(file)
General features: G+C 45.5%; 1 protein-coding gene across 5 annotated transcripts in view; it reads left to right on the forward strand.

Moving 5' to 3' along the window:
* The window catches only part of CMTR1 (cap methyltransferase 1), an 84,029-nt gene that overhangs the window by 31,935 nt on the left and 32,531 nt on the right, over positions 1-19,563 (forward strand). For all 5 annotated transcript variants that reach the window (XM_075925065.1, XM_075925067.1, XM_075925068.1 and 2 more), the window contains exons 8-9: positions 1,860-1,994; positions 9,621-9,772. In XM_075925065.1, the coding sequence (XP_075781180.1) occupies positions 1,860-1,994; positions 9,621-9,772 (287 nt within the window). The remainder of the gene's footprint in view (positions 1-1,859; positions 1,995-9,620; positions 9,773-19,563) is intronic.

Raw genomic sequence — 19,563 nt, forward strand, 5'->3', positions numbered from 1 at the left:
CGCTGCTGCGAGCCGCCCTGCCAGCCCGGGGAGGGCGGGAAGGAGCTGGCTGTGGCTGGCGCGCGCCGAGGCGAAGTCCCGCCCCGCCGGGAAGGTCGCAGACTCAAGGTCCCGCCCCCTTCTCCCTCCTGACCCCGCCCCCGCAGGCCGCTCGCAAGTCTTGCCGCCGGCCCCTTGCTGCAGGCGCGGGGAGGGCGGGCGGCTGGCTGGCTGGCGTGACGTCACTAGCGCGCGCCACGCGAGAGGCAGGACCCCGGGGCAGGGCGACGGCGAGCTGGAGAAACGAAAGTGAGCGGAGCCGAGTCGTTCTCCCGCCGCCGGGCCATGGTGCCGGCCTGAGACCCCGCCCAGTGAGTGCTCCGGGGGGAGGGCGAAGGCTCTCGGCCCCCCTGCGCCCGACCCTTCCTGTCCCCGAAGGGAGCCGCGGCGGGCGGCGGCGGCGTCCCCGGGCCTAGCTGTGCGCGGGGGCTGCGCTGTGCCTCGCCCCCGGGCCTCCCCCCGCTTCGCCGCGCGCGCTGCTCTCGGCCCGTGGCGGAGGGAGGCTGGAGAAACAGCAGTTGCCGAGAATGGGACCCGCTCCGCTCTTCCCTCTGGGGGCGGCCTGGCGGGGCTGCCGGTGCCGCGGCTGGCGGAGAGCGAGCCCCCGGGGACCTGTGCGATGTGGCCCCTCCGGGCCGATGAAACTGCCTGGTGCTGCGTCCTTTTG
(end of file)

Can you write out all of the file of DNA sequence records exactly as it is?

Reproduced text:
General features: G+C 45.5%; 1 protein-coding gene across 5 annotated transcripts in view; it reads left to right on the forward strand.

Moving 5' to 3' along the window:
* The window catches only part of CMTR1 (cap methyltransferase 1), an 84,029-nt gene that overhangs the window by 31,935 nt on the left and 32,531 nt on the right, over positions 1-19,563 (forward strand). For all 5 annotated transcript variants that reach the window (XM_075925065.1, XM_075925067.1, XM_075925068.1 and 2 more), the window contains exons 8-9: positions 1,860-1,994; positions 9,621-9,772. In XM_075925065.1, the coding sequence (XP_075781180.1) occupies positions 1,860-1,994; positions 9,621-9,772 (287 nt within the window). The remainder of the gene's footprint in view (positions 1-1,859; positions 1,995-9,620; positions 9,773-19,563) is intronic.

Raw genomic sequence — 19,563 nt, forward strand, 5'->3', positions numbered from 1 at the left:
CGCTGCTGCGAGCCGCCCTGCCAGCCCGGGGAGGGCGGGAAGGAGCTGGCTGTGGCTGGCGCGCGCCGAGGCGAAGTCCCGCCCCGCCGGGAAGGTCGCAGACTCAAGGTCCCGCCCCCTTCTCCCTCCTGACCCCGCCCCCGCAGGCCGCTCGCAAGTCTTGCCGCCGGCCCCTTGCTGCAGGCGCGGGGAGGGCGGGCGGCTGGCTGGCTGGCGTGACGTCACTAGCGCGCGCCACGCGAGAGGCAGGACCCCGGGGCAGGGCGACGGCGAGCTGGAGAAACGAAAGTGAGCGGAGCCGAGTCGTTCTCCCGCCGCCGGGCCATGGTGCCGGCCTGAGACCCCGCCCAGTGAGTGCTCCGGGGGGAGGGCGAAGGCTCTCGGCCCCCCTGCGCCCGACCCTTCCTGTCCCCGAAGGGAGCCGCGGCGGGCGGCGGCGGCGTCCCCGGGCCTAGCTGTGCGCGGGGGCTGCGCTGTGCCTCGCCCCCGGGCCTCCCCCCGCTTCGCCGCGCGCGCTGCTCTCGGCCCGTGGCGGAGGGAGGCTGGAGAAACAGCAGTTGCCGAGAATGGGACCCGCTCCGCTCTTCCCTCTGGGGGCGGCCTGGCGGGGCTGCCGGTGCCGCGGCTGGCGGAGAGCGAGCCCCCGGGGACCTGTGCGATGTGGCCCCTCCGGGCCGATGAAACTGCCTGGTGCTGCGTCCTTTTG